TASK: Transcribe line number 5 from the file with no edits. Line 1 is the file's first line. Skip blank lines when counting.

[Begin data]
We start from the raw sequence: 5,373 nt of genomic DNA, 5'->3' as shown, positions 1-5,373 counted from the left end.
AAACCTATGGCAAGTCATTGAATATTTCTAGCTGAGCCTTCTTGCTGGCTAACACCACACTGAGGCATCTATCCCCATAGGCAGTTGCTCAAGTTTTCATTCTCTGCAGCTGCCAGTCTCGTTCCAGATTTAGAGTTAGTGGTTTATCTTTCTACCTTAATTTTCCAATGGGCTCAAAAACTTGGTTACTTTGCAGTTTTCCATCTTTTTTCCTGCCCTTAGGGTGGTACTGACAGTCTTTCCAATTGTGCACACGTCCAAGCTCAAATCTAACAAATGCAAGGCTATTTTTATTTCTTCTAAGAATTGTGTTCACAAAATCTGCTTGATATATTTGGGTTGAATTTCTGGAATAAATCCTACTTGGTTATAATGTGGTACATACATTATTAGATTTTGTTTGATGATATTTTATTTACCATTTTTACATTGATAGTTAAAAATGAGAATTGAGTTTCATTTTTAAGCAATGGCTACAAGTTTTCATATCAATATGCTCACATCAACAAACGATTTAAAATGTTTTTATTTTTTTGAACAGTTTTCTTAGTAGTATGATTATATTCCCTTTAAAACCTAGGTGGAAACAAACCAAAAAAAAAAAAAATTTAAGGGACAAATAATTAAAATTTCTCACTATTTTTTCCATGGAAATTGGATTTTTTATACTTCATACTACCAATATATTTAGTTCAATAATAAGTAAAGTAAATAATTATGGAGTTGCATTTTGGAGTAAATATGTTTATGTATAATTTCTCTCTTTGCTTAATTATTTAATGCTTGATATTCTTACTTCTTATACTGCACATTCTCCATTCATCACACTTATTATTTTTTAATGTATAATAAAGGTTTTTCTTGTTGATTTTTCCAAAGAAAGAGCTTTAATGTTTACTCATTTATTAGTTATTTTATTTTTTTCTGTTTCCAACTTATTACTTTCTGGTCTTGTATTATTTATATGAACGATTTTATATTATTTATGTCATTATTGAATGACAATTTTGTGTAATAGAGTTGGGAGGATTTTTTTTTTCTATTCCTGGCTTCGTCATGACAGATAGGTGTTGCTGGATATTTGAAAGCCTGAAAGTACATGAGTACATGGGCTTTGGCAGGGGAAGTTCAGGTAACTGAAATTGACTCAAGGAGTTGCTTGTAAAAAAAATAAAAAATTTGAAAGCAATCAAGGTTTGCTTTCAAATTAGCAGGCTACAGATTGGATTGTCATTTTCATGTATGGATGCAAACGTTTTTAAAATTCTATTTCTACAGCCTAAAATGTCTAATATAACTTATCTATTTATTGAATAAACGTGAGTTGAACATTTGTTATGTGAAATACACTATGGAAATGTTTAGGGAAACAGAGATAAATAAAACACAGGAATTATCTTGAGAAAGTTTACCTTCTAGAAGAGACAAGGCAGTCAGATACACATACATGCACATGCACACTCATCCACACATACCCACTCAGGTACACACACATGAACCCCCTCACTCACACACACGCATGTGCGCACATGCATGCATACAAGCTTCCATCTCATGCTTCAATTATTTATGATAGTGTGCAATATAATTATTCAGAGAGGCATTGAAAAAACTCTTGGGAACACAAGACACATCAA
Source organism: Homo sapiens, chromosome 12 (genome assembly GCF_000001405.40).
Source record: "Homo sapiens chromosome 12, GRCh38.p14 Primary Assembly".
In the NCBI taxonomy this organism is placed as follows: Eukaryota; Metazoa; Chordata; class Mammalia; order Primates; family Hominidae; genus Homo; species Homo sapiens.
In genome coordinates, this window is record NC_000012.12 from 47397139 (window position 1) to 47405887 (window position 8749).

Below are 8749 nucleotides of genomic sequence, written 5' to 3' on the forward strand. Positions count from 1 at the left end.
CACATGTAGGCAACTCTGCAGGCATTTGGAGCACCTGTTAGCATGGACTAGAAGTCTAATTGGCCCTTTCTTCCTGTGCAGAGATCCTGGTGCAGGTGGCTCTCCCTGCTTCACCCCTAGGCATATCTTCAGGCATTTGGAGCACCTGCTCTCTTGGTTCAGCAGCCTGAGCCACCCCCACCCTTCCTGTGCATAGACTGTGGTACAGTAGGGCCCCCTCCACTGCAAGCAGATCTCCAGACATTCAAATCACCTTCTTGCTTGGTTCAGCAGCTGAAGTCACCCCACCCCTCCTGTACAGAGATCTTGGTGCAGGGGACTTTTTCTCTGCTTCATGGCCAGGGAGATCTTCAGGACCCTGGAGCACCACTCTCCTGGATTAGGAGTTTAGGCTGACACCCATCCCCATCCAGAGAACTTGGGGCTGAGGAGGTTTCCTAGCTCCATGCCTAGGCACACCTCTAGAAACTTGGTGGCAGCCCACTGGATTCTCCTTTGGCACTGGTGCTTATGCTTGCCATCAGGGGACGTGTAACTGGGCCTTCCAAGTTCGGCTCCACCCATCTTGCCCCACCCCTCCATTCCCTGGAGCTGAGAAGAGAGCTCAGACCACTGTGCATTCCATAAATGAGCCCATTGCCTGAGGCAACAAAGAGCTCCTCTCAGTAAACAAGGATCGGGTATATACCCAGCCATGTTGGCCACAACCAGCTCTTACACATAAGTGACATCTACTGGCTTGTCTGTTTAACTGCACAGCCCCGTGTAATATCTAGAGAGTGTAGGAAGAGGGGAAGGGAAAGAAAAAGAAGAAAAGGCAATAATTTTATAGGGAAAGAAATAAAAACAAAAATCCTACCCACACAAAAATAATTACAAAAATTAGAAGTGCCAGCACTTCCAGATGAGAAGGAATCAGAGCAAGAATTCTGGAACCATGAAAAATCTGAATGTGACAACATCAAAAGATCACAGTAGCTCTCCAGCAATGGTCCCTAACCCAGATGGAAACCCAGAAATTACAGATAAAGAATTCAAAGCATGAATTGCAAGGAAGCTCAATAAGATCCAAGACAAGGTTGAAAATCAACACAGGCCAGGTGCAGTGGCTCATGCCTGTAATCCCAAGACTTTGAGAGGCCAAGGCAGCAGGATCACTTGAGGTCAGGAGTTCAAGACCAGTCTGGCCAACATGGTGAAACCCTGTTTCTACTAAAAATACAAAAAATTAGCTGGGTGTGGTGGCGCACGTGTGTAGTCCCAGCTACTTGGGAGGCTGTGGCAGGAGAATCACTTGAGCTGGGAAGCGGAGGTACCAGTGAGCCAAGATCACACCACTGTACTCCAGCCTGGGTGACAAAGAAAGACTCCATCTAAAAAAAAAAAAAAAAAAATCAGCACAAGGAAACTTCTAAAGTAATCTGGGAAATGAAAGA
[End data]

In the NCBI taxonomy this organism is placed as follows: Eukaryota; Metazoa; Chordata; class Mammalia; order Primates; family Hominidae; genus Homo; species Homo sapiens.